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Responsibility, authority, and insanity

So this is pretty basic.  But it’s huge.

Problem: You are working at a bank and have been tasked with developing a new customer care program.  You’re making good progress, and reach out one day to a colleague for their ideas.  Word of the meeting gets around, and an executive walks into your office one day, assuming you’re floundering, and tells you what to do.

Problem: Your second grader is in trouble at school.  Teachers and other parents call you on the phone, asking you to fix the problem.  You are starting to develop some good ideas and making plans.  But one day, the school principal makes the decision to move your child to a special classroom.

Problem: You work on an automobile assembly line.  Your bonus depends on the quality of the cars you help to build.  You see a problem with a welding machine which would cost $100 to fix.  But management won’t approve the repair.

What’s the common pattern here?  It’s responsibility without authority: a good recipe for insanity.

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About Levers

I’m going to write a series of posts about the core elements of a decision model.  This one’s about Levers: simulations of things you can change as you make the decision.   We might also have called levers choices.

It can be confusing: you’d think that a decision model would produce the choices as output, not as input.  Because it’s supposed to tell us what decision to make, right?  But things are a little backwards: the right decision is the one for which the levers will set in motion a chain of events, that in the future will lead to a desired outcome.  So from this point of view, the action of a lever belongs at the beginning of a decision model, not the end. Continue reading

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Decision Intelligence in conflict and disaster recovery

In our years building decision intelligence models for domains like banking, telecom, and more, the project that I am most proud of is the work that we did for Liberia in collaboration with The Carter Center.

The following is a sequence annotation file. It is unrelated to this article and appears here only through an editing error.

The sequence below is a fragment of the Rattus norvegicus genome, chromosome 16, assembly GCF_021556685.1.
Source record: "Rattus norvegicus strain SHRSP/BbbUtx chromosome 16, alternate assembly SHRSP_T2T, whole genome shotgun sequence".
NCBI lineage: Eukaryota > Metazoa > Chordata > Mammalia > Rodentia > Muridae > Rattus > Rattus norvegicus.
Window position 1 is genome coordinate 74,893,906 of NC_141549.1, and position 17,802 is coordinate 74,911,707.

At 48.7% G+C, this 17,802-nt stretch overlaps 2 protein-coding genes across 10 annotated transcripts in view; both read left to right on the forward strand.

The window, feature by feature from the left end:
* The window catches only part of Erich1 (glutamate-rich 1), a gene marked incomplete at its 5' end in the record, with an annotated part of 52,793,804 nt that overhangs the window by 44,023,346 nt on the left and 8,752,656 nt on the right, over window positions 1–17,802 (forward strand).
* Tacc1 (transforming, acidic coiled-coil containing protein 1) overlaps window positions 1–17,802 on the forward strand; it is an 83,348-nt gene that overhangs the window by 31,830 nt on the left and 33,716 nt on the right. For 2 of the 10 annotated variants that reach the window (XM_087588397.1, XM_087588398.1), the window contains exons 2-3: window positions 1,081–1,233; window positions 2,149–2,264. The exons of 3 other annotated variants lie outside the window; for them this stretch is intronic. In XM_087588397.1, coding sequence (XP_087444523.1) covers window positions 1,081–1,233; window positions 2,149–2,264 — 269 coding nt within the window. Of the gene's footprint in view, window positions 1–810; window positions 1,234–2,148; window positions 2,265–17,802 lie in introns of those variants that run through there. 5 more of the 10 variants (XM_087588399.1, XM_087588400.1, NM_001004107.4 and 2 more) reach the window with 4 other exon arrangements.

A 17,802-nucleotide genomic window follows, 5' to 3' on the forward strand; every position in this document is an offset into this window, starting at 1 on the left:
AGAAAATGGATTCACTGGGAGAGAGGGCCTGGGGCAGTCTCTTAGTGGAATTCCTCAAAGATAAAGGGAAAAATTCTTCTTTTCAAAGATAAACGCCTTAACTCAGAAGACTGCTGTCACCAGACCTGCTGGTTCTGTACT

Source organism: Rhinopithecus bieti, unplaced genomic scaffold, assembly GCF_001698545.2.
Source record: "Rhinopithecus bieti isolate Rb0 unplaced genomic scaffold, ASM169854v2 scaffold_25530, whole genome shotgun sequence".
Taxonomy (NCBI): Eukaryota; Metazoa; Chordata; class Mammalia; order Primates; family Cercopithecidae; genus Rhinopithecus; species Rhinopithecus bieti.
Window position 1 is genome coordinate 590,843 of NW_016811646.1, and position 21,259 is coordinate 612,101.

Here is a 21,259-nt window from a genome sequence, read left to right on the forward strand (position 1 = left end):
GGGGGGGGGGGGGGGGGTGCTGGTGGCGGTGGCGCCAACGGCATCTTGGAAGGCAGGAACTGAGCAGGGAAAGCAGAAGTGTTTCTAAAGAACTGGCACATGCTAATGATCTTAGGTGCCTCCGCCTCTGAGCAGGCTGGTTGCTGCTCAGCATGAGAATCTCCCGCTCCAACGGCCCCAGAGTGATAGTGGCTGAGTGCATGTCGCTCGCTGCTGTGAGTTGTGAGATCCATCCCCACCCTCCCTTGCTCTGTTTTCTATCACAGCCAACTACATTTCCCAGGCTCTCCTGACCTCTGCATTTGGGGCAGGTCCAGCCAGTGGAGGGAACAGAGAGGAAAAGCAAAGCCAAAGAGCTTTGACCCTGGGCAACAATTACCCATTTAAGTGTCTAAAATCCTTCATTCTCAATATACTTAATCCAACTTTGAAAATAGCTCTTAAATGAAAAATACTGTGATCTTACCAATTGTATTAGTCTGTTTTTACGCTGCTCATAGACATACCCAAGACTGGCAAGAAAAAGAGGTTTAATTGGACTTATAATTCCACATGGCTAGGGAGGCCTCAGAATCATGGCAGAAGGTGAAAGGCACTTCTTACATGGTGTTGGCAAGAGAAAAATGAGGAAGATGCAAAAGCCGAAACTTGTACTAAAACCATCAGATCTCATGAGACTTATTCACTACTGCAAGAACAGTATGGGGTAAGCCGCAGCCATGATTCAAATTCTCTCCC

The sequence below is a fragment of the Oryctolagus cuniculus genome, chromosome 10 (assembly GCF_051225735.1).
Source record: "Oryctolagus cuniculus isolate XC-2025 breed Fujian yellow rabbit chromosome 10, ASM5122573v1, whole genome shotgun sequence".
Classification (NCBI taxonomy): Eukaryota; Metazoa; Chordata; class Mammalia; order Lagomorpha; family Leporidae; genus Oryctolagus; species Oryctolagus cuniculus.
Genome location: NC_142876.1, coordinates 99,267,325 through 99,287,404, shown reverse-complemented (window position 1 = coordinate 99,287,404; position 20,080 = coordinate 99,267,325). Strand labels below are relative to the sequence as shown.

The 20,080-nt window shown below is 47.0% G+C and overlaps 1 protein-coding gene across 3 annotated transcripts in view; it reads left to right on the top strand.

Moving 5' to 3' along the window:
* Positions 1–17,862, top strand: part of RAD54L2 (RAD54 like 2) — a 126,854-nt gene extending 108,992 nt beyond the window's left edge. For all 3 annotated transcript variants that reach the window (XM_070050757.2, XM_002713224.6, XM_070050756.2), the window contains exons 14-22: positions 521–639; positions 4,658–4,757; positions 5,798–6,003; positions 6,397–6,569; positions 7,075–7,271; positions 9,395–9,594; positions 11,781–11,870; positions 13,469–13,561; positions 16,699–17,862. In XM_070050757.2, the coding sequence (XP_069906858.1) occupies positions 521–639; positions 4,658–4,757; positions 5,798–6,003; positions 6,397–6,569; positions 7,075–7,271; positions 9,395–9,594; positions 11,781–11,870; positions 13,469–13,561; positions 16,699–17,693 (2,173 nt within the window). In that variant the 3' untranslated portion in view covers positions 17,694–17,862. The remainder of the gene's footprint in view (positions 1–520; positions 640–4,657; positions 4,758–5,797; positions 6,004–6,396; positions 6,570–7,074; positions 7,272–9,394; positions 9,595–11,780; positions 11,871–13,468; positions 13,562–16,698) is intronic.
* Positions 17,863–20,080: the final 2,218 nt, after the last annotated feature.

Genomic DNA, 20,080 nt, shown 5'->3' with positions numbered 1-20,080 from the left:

The basic idea: countries are complex systems. Understanding how to recover after a conflict or disaster can be a particular challenge. Decision makers often end up working accidentally at cross purposes, due to shared, but invisible, mental models of a situation. This often produces unintended negative consequences. Continue reading

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Predictive analytics is not enough

The idea of predictive analytics can seem like magic: how, really, can a computer predict the future? Yet we’ve seen a lot of success based on this advanced technology in recent years, from Netflix to Amazon, Google, and more. These companies mine a massive amount of data every day for patterns, and it drives massive revenues.

However, for a widespread class of situations, predictive analytics alone aren’t enough. Consider the decision model below, which I introduced in my last post. The blue graphs on the right-hand side are based on predictive analytics, but they are only building blocks in the full model.  They are not enough on their own.

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Announcing interactive web-based decision intelligence

At Quantellia, we’ve been delivering enterprise-scale, desktop- and PC-based decision intelligence models to our clients for a few years now, using our World Modeler™ software.  In the last few months, every single one of our clients has asked for our work to be delivered through a web interface, so we’ve been heads-down in delivery and development to meet their needs.  These are not available to be viewed by the general public, however, so I’ve spent the last few days building a demonstration to show you what we do, and as part of my answer to a recent Quora question on Agency theory as well as Mark’s upcoming talk on this topic at MLConf Seattle.

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Decision models are the requirements language for DI apps

The software engineering revolution is happening again.

I was a coder before software engineering, and it wasn’t pretty.  When we needed to build a new program, we’d get together with the end customer, and ask a lot of questions, then go back to the office to write code.  It didn’t go very well.  It was like construction without blueprints, manufacturing without CAD. Continue reading

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Meat and Bones: Machine learning and DI working together for evidence-based management

I had a great call with the CEO of a possible partner company for Quantellia this week, where I found myself saying that Decision Intelligence is the “bones” to the “meat” of machine learning.   The image above shows what I mean.  Each star shows an influence link, and each on of these is a possible place where the results of machine learning—whether it’s a decision tree, neural network, simple linear regression, or even a deep learner—contributes to the decision model. As you can see: lots of stars = lots of ways that machine learning can help a decision model to be as powerful as it can be.

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